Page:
Sunday, May 02, 2010
Evo Nationalizes Energy Companies
May Day Media Spectacle "POWER!!!"
Evo Morales following his previous May day tradition, has nationalized energy companies - from foreign and national owners, securing 80 percent of the electrical production and distribution is in state hands.
Note- This is not strictly a "nationalization" of a "private" or "privatized" company, the energy companies in Bolivia were never "privatized" or sold outright to foreign/private capital to begin with. . Most of the companies involved were companies where the Bolivian State held part ownership in association with private capital which managed them. Some companies had foreign investors, but others were Bolivian-owned, in the case of Cochabamba's company the workers held a large share of the stock. '
In fact, what the State is doing is a "forced" buyout of the rest of the stock in these companies, and assuming management control.
What this means,
First of all, there is always disputes over compensation for the value of these companies, inevitable in any transaction.
Potential international litigation. There are French and English companies who still have the right to contest this under investment-protection treaties.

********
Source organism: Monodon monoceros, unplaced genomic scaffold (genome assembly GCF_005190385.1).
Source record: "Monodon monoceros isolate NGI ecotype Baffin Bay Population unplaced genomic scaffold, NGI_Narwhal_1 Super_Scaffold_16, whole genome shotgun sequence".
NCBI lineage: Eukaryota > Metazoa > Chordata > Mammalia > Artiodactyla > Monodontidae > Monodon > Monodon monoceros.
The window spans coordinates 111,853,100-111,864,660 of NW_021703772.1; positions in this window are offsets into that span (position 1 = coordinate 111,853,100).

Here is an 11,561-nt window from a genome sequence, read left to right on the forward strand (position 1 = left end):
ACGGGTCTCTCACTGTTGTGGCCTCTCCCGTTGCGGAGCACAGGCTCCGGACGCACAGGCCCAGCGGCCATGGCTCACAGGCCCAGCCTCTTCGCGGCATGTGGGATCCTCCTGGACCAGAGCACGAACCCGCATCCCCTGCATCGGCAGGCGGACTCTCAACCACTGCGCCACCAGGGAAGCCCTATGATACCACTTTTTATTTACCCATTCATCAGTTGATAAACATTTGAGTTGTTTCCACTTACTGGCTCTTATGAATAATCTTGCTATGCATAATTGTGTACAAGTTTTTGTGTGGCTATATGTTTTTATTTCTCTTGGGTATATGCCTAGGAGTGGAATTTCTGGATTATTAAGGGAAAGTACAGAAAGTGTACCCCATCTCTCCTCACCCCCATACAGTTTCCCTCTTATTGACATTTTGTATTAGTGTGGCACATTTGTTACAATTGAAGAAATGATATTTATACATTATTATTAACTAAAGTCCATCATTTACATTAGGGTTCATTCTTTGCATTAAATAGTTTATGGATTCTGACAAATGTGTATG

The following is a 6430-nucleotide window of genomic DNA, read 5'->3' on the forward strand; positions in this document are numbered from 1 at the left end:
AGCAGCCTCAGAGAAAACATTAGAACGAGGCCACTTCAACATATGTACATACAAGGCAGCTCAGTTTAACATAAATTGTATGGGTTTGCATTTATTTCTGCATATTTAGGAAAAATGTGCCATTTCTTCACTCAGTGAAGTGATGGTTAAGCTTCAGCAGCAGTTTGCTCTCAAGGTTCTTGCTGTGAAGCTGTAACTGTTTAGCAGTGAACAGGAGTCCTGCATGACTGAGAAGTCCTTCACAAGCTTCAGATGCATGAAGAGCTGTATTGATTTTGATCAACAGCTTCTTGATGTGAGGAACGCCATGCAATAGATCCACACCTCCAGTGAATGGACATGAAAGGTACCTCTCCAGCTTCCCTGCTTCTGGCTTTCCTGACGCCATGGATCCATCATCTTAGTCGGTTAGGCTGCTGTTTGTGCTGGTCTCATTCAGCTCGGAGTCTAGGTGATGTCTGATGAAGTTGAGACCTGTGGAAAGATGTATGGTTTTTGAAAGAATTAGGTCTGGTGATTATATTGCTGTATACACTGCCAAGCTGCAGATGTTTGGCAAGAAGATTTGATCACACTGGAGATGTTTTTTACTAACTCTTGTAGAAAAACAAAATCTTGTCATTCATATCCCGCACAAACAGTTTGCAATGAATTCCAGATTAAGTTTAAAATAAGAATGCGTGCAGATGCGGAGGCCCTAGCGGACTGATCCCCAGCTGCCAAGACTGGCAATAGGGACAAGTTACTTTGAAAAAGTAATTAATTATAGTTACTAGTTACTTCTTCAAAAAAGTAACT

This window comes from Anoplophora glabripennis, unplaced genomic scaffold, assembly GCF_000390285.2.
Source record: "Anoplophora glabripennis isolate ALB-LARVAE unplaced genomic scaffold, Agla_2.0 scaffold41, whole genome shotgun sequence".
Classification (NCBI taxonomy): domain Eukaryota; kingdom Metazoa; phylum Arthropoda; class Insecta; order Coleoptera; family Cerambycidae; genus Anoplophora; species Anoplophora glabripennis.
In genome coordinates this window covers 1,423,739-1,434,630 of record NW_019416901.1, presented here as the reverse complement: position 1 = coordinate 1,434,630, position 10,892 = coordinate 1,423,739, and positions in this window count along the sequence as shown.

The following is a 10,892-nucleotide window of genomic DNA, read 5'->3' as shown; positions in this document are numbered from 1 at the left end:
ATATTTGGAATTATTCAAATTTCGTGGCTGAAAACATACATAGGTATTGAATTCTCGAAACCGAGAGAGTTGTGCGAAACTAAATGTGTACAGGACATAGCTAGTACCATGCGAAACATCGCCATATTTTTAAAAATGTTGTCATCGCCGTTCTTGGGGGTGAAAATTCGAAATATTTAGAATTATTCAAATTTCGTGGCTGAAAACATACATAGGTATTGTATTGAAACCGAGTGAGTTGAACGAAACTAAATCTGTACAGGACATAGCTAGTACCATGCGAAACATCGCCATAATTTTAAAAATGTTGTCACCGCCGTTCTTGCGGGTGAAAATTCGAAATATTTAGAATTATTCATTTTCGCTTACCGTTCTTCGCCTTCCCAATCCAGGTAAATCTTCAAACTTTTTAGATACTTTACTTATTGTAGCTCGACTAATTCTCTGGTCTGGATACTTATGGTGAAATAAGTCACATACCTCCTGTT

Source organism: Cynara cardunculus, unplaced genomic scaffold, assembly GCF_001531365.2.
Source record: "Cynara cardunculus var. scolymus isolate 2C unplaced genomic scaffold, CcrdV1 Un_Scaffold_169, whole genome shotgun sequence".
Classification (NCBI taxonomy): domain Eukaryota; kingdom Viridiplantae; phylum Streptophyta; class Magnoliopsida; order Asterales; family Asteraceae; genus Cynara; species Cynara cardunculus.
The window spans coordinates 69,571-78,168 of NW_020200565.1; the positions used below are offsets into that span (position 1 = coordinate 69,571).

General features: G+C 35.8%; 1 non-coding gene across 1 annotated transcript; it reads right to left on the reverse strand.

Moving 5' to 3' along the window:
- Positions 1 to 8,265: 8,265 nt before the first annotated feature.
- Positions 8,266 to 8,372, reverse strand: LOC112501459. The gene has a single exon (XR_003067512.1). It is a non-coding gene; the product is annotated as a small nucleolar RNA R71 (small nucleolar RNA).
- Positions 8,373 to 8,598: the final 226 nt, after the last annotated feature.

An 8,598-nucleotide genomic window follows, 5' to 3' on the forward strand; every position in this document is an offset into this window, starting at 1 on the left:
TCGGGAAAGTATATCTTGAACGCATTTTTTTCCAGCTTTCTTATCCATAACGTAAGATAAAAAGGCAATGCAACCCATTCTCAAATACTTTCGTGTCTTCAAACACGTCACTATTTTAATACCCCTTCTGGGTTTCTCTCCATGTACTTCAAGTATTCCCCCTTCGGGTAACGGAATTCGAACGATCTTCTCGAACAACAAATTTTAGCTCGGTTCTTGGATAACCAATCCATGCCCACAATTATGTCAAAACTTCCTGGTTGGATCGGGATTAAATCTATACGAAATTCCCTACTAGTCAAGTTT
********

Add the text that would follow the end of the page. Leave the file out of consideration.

Foreign Investment - The spectacle of soldiers taking over power plants, right after Evo Morales sent his Finance Minister to the U.S. to look for foreign investors, this simply confirms the governments unreliability, and double-talk.
This usually doesn't work. Venezuela bought out foreign and private interests in the energy sector under Chavez. Result - mismanagement with a power grid close to collapse. Colombia on the other hand, broke up its state monopoly, created a regulatory framework to ensure adequate delivery and consumer protection, and allowed private sector participation. It now produces enough energy to offer electrical power to blackout ridden Venezuela. Bolivia's next door neighbor, Peru, also did something similar and has managed to accomodate that country's increased demand for power, reached remote customers, while offer stable rates for customers,
Paradoxically, the MAS government has dismounted the regulatory bodies - Superintendencias- placing responsibility for supervision and consumer protection with the same ministry that will theoretically also be responsible for the entire chain of production, transportation, and sale of power to consumers and businesses.
Evo's record of running anything besides political campaigns is disastrous. this could result in politicized appointments, incompetent managent, less transparency and consumer protection, reduced independent oversight, and even corruption. The classic case is the do-nothing Oil Company, YPFB which has been rocked by scandals, since Evo took over, and has turned Bolivia from being self-sufficient in oil products to buying even gas from Peru..